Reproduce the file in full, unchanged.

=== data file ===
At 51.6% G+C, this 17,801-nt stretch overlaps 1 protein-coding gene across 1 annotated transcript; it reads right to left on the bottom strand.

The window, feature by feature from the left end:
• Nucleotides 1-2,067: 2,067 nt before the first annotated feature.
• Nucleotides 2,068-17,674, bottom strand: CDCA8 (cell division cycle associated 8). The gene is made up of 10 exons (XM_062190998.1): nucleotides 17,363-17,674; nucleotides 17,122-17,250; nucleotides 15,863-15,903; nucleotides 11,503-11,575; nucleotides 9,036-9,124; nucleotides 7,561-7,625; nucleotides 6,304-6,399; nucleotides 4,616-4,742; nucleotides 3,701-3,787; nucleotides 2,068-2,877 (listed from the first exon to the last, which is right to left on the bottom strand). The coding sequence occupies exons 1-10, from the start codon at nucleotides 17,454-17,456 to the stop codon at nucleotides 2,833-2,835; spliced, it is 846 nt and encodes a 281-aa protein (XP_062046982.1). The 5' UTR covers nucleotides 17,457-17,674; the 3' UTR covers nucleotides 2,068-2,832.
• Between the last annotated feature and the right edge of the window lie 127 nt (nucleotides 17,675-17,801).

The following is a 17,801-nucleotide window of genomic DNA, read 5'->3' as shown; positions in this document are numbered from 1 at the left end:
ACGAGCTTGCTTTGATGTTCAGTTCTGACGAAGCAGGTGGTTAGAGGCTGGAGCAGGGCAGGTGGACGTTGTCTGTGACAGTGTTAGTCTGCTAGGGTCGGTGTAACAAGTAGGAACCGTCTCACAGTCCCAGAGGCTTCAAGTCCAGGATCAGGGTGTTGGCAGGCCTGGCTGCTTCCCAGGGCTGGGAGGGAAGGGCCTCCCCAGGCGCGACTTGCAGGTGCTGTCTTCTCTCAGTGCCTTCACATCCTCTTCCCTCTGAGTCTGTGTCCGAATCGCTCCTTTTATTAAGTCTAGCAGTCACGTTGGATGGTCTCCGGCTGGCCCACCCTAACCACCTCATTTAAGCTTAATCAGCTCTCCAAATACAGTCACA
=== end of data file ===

At 51.6% G+C, this 17,801-nt stretch overlaps 1 protein-coding gene across 1 annotated transcript; it reads right to left on the bottom strand.

The window, feature by feature from the left end:
• Nucleotides 1-2,067: 2,067 nt before the first annotated feature.
• Nucleotides 2,068-17,674, bottom strand: CDCA8 (cell division cycle associated 8). The gene is made up of 10 exons (XM_062190998.1): nucleotides 17,363-17,674; nucleotides 17,122-17,250; nucleotides 15,863-15,903; nucleotides 11,503-11,575; nucleotides 9,036-9,124; nucleotides 7,561-7,625; nucleotides 6,304-6,399; nucleotides 4,616-4,742; nucleotides 3,701-3,787; nucleotides 2,068-2,877 (listed from the first exon to the last, which is right to left on the bottom strand). The coding sequence occupies exons 1-10, from the start codon at nucleotides 17,454-17,456 to the stop codon at nucleotides 2,833-2,835; spliced, it is 846 nt and encodes a 281-aa protein (XP_062046982.1). The 5' UTR covers nucleotides 17,457-17,674; the 3' UTR covers nucleotides 2,068-2,832.
• Between the last annotated feature and the right edge of the window lie 127 nt (nucleotides 17,675-17,801).

The following is a 17,801-nucleotide window of genomic DNA, read 5'->3' as shown; positions in this document are numbered from 1 at the left end:
ACGAGCTTGCTTTGATGTTCAGTTCTGACGAAGCAGGTGGTTAGAGGCTGGAGCAGGGCAGGTGGACGTTGTCTGTGACAGTGTTAGTCTGCTAGGGTCGGTGTAACAAGTAGGAACCGTCTCACAGTCCCAGAGGCTTCAAGTCCAGGATCAGGGTGTTGGCAGGCCTGGCTGCTTCCCAGGGCTGGGAGGGAAGGGCCTCCCCAGGCGCGACTTGCAGGTGCTGTCTTCTCTCAGTGCCTTCACATCCTCTTCCCTCTGAGTCTGTGTCCGAATCGCTCCTTTTATTAAGTCTAGCAGTCACGTTGGATGGTCTCCGGCTGGCCCACCCTAACCACCTCATTTAAGCTTAATCAGCTCTCCAAATACAGTCACA